I have been captivated by the open and honest conversation that the CNN Sleep Study post on our Facebook page has sparked and I want to take the opportunity to chime in.
Parents should consider their own preferences, and their infant’s temperament, developmental status and health, when deciding how to manage wake to sleep transitions and their own need for sleep. The article in Pediatrics is based on sound science and is one of dozens of articles evaluating the safety and effectiveness of interventions to help manage sleep problems in infants. Many of these techniques are also fully appropriate for parents who do not view their child as having a “sleep problem.”
The recent Pediatrics study, led by Michael Gradisar, PhD, tests two commonly used approaches to address sleep problems in healthy infants with normal development. The first is “graduated extinction,” which involves multiple visits to the child’s room to check-in and soothe them if they are crying. The second, “bedtime fading,” involves initially setting the bedtime close to the time the child falls asleep and then moving the bedtime earlier and earlier as the child learns to fall asleep. A third condition is a non-intervention comparison condition.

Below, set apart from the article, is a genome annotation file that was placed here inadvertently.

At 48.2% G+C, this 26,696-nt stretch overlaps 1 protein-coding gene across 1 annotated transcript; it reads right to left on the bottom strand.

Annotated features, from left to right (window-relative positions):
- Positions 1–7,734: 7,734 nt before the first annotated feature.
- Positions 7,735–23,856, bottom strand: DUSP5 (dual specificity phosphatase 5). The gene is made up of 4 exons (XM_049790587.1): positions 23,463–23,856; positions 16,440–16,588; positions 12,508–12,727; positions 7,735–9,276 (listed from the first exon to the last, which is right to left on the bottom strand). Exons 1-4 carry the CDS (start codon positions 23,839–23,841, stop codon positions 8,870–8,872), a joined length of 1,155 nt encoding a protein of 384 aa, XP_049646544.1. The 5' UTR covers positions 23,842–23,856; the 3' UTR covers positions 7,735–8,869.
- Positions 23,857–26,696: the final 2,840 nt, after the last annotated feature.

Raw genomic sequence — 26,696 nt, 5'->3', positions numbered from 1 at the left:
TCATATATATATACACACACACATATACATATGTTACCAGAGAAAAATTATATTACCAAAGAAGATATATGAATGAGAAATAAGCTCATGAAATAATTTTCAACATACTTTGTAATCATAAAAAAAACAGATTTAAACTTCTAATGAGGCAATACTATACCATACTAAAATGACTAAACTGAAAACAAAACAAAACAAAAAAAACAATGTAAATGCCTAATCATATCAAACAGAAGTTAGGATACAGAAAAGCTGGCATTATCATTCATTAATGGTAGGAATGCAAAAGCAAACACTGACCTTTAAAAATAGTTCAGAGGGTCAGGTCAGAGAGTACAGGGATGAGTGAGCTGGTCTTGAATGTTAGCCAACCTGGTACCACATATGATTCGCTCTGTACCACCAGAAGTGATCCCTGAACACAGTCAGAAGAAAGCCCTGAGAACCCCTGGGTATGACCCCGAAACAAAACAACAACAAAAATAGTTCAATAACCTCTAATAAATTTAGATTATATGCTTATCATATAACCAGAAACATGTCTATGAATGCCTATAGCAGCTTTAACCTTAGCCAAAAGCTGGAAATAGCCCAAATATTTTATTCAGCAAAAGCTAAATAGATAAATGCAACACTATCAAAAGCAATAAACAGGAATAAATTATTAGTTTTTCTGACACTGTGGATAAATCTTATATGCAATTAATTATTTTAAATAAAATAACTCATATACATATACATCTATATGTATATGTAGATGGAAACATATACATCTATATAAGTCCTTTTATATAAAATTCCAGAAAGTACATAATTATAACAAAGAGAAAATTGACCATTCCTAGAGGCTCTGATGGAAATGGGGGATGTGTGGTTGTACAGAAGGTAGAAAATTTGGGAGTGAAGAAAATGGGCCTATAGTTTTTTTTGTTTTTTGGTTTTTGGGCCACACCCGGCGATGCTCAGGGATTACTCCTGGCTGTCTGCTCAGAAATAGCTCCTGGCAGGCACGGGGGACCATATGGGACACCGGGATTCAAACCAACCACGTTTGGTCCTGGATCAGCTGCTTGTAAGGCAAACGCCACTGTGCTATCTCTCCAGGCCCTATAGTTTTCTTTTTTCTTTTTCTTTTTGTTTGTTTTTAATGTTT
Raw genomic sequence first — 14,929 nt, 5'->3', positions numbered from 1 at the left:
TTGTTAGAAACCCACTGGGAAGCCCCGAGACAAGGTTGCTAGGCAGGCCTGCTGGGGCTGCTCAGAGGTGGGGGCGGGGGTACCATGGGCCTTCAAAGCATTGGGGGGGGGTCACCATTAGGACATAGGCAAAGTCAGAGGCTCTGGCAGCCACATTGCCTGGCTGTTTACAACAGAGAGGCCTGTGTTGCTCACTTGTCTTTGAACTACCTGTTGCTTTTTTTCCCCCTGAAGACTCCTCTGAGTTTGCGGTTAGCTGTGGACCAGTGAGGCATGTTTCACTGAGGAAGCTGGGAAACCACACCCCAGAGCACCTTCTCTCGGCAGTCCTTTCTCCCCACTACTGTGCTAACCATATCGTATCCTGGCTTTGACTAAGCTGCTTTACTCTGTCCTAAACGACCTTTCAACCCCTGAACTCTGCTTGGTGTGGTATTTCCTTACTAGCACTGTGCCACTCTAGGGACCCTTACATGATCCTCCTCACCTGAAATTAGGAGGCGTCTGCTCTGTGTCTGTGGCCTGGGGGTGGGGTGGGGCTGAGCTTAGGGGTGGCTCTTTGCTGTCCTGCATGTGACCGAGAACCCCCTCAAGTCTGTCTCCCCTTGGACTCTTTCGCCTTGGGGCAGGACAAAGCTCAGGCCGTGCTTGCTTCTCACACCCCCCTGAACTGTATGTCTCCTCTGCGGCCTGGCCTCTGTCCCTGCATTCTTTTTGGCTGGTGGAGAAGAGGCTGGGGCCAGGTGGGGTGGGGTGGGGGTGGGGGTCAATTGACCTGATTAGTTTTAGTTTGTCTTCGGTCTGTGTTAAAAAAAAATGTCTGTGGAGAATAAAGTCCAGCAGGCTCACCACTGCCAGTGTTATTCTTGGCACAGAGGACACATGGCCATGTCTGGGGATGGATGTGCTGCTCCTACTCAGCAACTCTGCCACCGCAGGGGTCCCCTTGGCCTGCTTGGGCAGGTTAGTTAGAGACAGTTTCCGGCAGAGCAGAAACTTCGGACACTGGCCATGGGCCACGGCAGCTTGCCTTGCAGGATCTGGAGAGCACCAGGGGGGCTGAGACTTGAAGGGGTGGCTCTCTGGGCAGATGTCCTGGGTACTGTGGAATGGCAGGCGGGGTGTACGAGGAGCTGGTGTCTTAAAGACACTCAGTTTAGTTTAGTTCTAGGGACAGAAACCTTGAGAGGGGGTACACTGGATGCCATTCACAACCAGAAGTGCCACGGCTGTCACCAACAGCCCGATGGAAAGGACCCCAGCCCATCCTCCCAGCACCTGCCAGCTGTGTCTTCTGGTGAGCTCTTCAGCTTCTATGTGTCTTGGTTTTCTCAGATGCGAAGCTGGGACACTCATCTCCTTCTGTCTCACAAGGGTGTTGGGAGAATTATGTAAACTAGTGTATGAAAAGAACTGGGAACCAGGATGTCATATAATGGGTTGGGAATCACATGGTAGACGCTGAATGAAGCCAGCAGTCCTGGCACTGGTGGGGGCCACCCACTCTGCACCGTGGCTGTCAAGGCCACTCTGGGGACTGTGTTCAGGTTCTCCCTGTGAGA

The article does not, in fact, test the “cry-it-out” method, which refers to the complete withdrawal of the parent’s presence at bedtime. While there are strong opinions about all of these approaches to putting a child to bed, it is my practice to respect and support parents’ individual preferences.
Dr. Gradisar’s well-controlled trial is unique because it evaluates changes in sleep, mood, and cortisol using bedtime fading and graduated extinction. While there are limitations and the sample size is small, it is excellent science that is consistent with findings of other studies and informs clinical practice.
When wake-to-sleep transitions become a problem, or if parents are unsure about how to manage bedtimes, parents sometimes need help to navigate the broad spectrum of options to decide what is best for both the infant and themselves.
Visit our Sleep Medicine division for more information and resources we provide at Children’s National.